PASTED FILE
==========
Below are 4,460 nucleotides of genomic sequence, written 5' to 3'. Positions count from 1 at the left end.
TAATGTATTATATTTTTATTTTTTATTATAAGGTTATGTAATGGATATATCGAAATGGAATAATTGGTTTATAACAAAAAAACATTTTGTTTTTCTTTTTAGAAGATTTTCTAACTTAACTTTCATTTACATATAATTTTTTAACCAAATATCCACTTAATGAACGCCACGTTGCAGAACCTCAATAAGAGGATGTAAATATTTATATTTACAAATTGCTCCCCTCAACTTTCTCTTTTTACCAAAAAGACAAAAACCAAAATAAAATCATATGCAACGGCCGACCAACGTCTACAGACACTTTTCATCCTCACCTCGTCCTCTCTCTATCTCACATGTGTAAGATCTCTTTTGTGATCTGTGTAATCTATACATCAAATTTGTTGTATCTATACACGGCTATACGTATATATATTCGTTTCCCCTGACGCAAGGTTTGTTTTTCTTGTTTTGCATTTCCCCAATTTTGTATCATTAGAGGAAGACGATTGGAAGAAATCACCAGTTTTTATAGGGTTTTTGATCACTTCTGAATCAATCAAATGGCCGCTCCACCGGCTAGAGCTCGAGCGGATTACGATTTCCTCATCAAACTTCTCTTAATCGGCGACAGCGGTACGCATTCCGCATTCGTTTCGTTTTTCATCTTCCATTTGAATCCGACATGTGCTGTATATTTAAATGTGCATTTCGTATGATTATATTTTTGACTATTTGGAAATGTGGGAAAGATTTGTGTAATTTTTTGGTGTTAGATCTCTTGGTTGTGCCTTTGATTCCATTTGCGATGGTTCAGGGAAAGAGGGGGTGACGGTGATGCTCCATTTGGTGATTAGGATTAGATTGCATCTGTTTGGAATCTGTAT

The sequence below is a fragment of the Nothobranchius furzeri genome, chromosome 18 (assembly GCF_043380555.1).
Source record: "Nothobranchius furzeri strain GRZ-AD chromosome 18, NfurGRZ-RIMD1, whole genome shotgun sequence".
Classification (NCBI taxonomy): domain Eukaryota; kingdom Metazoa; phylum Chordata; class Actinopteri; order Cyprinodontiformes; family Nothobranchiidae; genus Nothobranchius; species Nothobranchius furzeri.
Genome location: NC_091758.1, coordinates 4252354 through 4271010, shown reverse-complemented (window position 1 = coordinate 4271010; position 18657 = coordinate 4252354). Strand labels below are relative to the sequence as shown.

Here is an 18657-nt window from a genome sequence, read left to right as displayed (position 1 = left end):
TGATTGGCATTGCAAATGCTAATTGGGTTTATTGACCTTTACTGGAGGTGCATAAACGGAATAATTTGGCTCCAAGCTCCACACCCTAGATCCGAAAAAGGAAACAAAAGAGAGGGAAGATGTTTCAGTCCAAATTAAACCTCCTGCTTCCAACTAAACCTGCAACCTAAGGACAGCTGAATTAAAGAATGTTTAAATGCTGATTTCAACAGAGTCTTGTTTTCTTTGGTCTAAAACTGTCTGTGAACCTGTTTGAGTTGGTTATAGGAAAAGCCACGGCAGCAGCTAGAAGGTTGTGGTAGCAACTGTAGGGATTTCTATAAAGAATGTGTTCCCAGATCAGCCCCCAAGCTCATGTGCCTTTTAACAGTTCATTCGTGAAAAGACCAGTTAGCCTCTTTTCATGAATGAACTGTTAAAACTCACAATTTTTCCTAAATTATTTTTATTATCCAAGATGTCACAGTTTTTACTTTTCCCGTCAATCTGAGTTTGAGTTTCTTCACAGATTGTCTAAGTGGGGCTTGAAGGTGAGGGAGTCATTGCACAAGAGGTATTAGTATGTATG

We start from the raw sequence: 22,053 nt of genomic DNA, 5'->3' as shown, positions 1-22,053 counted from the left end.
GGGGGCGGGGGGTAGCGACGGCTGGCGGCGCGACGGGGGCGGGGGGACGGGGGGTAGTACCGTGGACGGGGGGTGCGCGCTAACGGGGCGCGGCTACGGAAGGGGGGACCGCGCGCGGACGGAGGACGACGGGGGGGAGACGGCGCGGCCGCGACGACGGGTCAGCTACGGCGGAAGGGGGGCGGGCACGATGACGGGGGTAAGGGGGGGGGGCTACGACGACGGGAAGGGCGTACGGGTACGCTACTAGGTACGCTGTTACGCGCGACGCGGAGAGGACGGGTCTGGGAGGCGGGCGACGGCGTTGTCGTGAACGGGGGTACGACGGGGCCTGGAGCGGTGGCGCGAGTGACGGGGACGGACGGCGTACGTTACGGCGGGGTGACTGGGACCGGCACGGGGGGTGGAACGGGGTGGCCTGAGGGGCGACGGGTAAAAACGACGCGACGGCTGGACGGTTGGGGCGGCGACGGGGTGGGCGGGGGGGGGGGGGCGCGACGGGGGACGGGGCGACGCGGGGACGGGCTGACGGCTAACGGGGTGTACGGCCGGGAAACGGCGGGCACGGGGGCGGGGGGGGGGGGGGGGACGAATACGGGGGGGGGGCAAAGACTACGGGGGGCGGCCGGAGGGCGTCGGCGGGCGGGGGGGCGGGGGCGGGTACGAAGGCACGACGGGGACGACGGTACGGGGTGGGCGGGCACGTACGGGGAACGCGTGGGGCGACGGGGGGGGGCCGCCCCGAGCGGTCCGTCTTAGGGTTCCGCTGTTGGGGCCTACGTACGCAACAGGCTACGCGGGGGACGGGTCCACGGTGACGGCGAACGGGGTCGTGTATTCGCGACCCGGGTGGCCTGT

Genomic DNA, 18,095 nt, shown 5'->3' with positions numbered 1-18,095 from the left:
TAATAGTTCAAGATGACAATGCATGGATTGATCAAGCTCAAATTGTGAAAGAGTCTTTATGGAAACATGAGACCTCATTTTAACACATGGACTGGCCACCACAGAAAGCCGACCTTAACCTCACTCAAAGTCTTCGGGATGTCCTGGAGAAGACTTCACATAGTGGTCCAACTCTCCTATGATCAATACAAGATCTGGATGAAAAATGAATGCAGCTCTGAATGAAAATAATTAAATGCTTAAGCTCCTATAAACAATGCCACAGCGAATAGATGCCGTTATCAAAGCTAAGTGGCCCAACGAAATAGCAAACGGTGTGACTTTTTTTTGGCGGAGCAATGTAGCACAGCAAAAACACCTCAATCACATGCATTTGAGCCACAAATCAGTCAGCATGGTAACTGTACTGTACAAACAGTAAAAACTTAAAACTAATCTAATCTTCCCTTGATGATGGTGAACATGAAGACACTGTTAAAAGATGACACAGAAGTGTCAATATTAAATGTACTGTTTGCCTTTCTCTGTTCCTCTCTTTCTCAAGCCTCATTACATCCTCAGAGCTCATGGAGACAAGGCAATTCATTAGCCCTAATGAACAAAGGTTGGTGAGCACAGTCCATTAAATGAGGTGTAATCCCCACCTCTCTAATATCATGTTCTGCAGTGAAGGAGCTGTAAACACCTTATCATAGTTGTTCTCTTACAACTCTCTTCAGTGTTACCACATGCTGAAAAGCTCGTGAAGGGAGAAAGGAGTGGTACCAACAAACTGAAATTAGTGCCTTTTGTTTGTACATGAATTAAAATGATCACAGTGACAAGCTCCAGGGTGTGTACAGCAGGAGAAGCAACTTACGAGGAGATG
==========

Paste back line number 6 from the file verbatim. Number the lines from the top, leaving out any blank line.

Genome location: NC_091758.1, coordinates 4252354 through 4271010, shown reverse-complemented (window position 1 = coordinate 4271010; position 18657 = coordinate 4252354). Strand labels below are relative to the sequence as shown.